Tuesday, November 9, 2010

Bits of Basque

As you know, I signed up this year to learn Basque - one of the so-called most difficult languages in the world to learn.  It's coming along and I feel I am picking it up quite well.  I can feasibly read some things and recognize vocabulary all over town, but am still of course embarassed to speak! 

I go to class with my roommate and we study together from time to time, but I have also bought an extra book of activities that I do on my own and when I see Joseba he corrects them and we go over them together.  Two weeks ago, when I was learning how to say things like 'This is a pencil.  That's a door.  That's not a window, that's a table.' we did some oral practicie - him asking me about things and me having to answer.  The best was when he asked me 'Is this a language school?' and my answer should have been 'No, this isn't a language school, its a house' but in the end, it was both haha!  It makes me laugh, because they are such elemental things, yet I get so excited when I learn a new vocabulary word or can say a more complicated phrase.  I guess that makes me a geek huh?

I am so into it that I have even made myself some flashcards for the vocabulary words.  Seeing as I have a 45-minute bus ride both to and from work, I try to use the time wisely and quiz myself on the bus.  It makes the journey go a bit quicker!

I was passing over my notes today on the bus and realized that for only a month and a few days, I have learned quite a lot.  Not only vocab and grammar, but also some things of the language that I found interesting that I thought you guys might like to learn about.  So here goes...

Days of the Week (aste):
M - Astelehena (translation = first of the week)
T - Asteartea (translation = middle of the week)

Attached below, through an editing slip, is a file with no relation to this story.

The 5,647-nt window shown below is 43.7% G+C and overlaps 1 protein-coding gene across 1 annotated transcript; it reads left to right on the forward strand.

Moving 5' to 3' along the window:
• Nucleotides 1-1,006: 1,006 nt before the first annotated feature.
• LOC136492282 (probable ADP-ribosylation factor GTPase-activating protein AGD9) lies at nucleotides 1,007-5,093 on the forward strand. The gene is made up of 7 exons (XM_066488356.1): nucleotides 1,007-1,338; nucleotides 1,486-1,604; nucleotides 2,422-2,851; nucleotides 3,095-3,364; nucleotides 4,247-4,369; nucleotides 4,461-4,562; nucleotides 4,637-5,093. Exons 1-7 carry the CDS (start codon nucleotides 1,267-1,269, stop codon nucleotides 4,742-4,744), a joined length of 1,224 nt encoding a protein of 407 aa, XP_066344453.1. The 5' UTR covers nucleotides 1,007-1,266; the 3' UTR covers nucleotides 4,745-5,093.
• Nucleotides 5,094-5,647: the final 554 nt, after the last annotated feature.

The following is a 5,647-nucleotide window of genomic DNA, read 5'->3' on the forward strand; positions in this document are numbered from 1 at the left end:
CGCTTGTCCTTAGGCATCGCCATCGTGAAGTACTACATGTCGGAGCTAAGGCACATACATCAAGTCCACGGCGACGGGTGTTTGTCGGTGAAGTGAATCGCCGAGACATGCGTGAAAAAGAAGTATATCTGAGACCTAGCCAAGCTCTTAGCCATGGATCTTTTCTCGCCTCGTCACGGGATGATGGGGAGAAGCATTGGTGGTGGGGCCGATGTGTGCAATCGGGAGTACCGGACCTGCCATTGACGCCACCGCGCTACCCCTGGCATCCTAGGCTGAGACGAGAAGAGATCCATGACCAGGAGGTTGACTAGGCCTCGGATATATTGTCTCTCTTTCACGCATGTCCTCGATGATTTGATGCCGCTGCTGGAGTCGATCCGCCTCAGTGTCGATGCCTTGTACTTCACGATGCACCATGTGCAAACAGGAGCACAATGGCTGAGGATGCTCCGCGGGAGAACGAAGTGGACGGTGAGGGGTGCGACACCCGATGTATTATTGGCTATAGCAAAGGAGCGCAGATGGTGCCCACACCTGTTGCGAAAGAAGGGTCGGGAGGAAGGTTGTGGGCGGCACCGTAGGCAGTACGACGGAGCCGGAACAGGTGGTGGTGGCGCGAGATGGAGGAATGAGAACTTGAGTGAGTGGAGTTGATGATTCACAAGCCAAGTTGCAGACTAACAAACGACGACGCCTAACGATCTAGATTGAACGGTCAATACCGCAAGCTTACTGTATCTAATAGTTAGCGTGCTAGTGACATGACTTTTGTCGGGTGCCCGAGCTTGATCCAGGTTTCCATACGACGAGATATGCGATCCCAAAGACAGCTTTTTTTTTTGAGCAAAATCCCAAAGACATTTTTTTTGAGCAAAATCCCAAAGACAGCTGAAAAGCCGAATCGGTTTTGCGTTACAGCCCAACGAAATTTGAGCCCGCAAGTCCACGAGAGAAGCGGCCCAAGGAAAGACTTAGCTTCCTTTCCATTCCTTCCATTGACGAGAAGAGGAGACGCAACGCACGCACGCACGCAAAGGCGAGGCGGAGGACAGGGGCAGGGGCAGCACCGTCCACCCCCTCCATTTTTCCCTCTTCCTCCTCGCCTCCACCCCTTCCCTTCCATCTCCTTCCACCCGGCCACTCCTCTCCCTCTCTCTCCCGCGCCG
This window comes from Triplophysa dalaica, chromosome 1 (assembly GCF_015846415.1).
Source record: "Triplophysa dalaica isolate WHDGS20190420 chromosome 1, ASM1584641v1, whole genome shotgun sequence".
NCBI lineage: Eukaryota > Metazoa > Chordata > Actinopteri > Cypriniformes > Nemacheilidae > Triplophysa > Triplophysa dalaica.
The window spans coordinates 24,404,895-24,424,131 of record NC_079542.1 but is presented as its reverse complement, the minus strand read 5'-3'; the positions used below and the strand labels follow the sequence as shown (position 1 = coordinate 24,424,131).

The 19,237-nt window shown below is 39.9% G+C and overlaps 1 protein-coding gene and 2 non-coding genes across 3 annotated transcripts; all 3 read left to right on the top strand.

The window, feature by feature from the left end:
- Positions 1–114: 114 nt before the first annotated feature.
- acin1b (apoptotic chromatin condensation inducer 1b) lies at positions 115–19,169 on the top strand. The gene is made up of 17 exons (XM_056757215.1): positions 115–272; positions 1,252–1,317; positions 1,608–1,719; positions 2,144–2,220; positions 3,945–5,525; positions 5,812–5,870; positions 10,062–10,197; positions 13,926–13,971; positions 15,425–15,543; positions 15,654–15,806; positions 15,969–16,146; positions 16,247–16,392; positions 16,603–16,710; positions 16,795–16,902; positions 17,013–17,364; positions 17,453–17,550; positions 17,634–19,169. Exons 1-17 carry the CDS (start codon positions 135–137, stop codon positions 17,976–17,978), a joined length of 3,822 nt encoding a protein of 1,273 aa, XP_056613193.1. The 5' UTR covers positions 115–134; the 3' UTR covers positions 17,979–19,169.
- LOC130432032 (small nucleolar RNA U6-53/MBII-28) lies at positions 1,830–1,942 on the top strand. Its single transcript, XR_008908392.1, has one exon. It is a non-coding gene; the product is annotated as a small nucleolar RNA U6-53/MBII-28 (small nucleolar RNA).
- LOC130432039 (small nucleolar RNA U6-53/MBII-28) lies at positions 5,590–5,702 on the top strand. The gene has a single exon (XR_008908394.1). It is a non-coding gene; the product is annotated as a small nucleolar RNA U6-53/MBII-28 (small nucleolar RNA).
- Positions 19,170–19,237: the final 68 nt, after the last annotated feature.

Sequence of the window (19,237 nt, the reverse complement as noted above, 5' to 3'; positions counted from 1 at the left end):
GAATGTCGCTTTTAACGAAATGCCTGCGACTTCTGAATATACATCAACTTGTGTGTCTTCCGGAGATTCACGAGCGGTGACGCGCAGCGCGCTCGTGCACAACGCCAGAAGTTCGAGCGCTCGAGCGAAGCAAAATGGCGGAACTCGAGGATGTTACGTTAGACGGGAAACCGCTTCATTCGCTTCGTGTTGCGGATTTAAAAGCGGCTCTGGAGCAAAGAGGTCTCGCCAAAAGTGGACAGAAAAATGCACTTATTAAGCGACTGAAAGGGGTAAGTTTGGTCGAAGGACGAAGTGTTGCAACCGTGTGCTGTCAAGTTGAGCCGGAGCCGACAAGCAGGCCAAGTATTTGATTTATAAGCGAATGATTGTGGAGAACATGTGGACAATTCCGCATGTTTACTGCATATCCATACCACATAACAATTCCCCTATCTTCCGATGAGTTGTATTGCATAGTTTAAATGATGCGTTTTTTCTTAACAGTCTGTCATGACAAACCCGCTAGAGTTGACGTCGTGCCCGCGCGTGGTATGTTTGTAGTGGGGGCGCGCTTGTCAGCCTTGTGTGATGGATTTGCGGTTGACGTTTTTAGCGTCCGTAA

W - Asteazkena (translation = last of the week)
Th - Osteguna  F - Ostirala  S - Larunbata  Su - Igandea
So, as you see the first three days of the Basque week follow a pattern.  We learned that this is because before Romans tooks over the area, Basques believed in a 3-day week.  The 4 other days were merely added to keep up with the Joneses. 

Basque numbers go in quite different way than our numbers.  Until 29, the numbers go regularly.  However when you get to 30, instead of having a specific number for 30, you say 20 and 10.  For 31 it would be 20 with 11.  Making sense?  I think its quite difficult.  Here, I'll attempt to show you a little of what I mean.
1 - bat, 2 - bi, 3- hiru, 4 - lau..............10 - hamar
11 - hamaika, 12 - hamabi, 13 - hamahiru, 14 - hamalau
20 - hogei, 21 - hogeitabat, 22 - hogeitabi, 23 - hogeitahiru
30 - hogeita hamar,  31 - hogeita hamaika, 32 - hogeita hamabi
40 - here it changes for the next 20 numbers - berrogei, 41 - berrogeita bat, 42 - berrogeita bi

Kind of see a pattern?  I totally underSTAND it but let me tell you, I find it quite hard and always do a little stuttering when someone asks me to say 76 or 92 or some big number! 

Word Formation:
aberatsa = rich -- loosely translated to mean the one who has the animal.  Because this is quite an old language, the people who used to have the animals were the wealthy ones.  Now spoken in the 21st century, some words still show how old language really is.

idaz = word -- from this we get two jobs.  The first is idazlea which translates to mean a fan of words (like being a fan of baseball...but instead, words).  If you're a big fan of words, that makes you a writer!  The other job with this word is idazkaria which means someone who works with words - which becomes a secretary!  As you can see, the suffix changes the word - which is something I am slowly learning to accept.

Basque is just like English
One of the very few things that I can relate from English to Basque is the possessive.  In Spanish, they don't have this 's function like we do.  Steve's book, Laura's car, etc.  Instead, in Spanish you must say the book of Steve or the car of Laura, which gets lengthy.  To my surprise, Basque works like English in this sense.  At the end of someone's name, you put the suffix -ren and it means the same as 's.  For example:
Liburua Steveren da.   or    Kotxe Lauraren da.  or   Hazel Amandaren amona da. 
Granted, the word order is much different, but hooooray something that me, the one English speaker in class can relate to! 

Well, after my flashcards on the bus, my homework when I got back and now this blog, I am Basque-ed out.  In 8 1/2 hours I have class, so I think I will close out this blog and rest up for more Euskera!  But, before I go, I will leave you with a little saying we learned in class:  'Eroriz ikasten da oinez' which means 'you can only learn to walk by falling down'.  One month in, I am still falling down of course - more like tripping all over the place - but am happily in the process of learning this language!

Muxu bat! (A kiss)

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